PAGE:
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Author Topic: Will a photon clock run at a different rate from an atomic clock under gravity?  (Read 45620 times)

Offline graham.d

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Can you show evidence for this slow light, Farsight. I agree with your conclusion but is it not spacial changes with gravitational potential rather than lightspeed changes? Isn't what you are saying a more classical view than a relativistic one? The view of a blackhole, from this perspective, is that light does not emerge because it can't reach escape velocity rather than it being redshifted to zero energy. Perhaps the two views are indistinguishable. Gravitational redshift is not normally thought of to result from slow light - though I seem to remember some old theory about this.
 

Offline amrit

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Amrit - I am afraid you are repeating assertions without providing anything more.  Would you care to explain how space can be timeless yet there is experimental and practical proof of time dilation through differing gravitational potential and relative velocity.  you keep on repeating that photon clocks are unvarying despite Graham's explanation under SR of why they vary - could you answer this single question.  

As an aside - I read your paper and flicked through the references; I was unable to find the quote you gave within the Eckle paper.  If, in fact, it was a paraphrase it should really not be in quotes - perhaps you could direct me towards it.
Matthew
 

Matthew there is no a single experimental data that time exist. With clocks we measure numerical order of events running in space. Gravity influences atom clocks and do not influences photon clocks. This is my answer to you.
About Eckle you find his papers on arxiv.

yours amrit
 

Offline amrit

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Amrit, (to quote from Monty Python) this is contradiction, not argument.

"Space is timeless" is meaningless unless you explain your definitions
"'Velocity' of clocks" is also not what you mean (I think).
It has everything to do with the observer and the different gravitational potential. If you were to do the maths rigorously you would find the "spacetime interval" will be the same to all observers.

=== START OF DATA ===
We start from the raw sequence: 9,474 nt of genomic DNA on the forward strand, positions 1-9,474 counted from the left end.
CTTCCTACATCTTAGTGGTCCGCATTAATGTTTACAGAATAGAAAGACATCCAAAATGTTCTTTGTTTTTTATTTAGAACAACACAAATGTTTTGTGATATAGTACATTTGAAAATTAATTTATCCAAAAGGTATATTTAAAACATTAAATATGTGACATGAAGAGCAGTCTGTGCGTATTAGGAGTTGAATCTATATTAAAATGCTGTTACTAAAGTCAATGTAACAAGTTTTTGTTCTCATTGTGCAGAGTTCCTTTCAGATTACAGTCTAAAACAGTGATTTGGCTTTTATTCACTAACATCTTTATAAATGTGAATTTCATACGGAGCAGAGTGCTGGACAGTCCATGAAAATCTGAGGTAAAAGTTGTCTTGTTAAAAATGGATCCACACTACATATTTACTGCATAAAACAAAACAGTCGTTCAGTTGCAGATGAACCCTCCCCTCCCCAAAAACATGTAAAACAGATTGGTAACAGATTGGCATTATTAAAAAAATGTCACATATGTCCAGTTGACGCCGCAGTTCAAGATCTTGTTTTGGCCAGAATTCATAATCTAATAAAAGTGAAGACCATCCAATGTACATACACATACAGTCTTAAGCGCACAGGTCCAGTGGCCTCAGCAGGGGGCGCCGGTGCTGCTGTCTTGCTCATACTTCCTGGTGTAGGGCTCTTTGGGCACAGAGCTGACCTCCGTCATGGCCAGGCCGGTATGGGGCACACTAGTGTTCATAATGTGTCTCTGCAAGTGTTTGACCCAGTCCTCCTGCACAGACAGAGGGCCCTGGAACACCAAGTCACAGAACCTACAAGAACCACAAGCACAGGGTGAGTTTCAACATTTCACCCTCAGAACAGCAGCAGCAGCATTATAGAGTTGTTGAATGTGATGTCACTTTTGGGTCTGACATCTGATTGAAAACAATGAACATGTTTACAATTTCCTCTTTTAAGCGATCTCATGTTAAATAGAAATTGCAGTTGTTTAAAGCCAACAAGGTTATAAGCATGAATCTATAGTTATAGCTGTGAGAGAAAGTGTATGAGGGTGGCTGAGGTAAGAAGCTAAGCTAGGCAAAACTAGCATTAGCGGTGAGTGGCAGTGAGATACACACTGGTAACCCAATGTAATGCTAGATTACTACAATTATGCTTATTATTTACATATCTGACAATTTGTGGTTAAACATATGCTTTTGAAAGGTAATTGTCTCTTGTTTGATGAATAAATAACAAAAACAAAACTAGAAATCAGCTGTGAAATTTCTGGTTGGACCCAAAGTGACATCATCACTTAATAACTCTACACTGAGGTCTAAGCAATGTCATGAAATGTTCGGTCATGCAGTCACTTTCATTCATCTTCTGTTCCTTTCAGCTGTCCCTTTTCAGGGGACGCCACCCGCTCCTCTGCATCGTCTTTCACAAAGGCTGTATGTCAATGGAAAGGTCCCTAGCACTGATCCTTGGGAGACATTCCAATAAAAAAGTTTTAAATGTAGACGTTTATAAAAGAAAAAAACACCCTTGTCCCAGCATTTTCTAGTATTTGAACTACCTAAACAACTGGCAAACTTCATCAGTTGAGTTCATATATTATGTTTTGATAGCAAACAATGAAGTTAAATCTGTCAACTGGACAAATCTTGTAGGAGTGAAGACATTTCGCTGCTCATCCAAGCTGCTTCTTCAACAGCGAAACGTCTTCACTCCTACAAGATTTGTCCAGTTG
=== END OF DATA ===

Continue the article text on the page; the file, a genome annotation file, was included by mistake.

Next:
The rules of the universe are what they are and not what you choose them to be, so by all means do your experiment, but you seem to have presupposed the result. But if it turned out you were right you will surprise a lot of people :-)

Space-time is timeless by the very definition of it. X4 is not time dimension, X4 is spatial too
X4 = ict ( as d = v x t)
 

Offline amrit

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We have a “photon clock” made out of two mirrors A and B. Photon is moving from A to B, back to A and so on. One traveling of the photon between A and B is a “tick” of the clock. We take two photon clocks. One photon clock is on the surface of the earth, second is 4200 meters below at the bottom of the mine shaft. Velocity of light is invariant on gravity; both of clocks will “tick” with the same velocity.
Hi amrit. I'm afraid this isn't right. The second clock runs slower than the first clock. People say the speed of light doesn't change, but it does. The reason why is simple: speed is distance over time. If we avoid radial length contraction by lying our clocks flat, the distance is the same for both clocks. However we say that time dilation has occurred for the second clock, and that the times are not the same. Speed equals distance over time, so if the distances are the same and the times aren't, the speeds aren't the same either, even though we measure them both to be 299,792,458 metres per second. There's a hidden scale-change at work here, wherein the clock goes slower not because "time goes slower", but because the light goes slower.

speed is distance over time...........No it is not
v = d/tn where tn is numerical order of event that we measure with clock
 

Offline imatfaal

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Armit

One a technical note - I have read the entire paper you referenced and could not find your quote.  Maybe I have missed it - but most academics take citations very seriously and it is important to get this simple thing right. 

I think I will leave this discussion at this point - the existence of time is so central to physics it requires more than assertion to shake my belief in it.  The mathematics and theory behind special and general relativity have been tested (including with regard to time dilation) probably more than any other theory in history.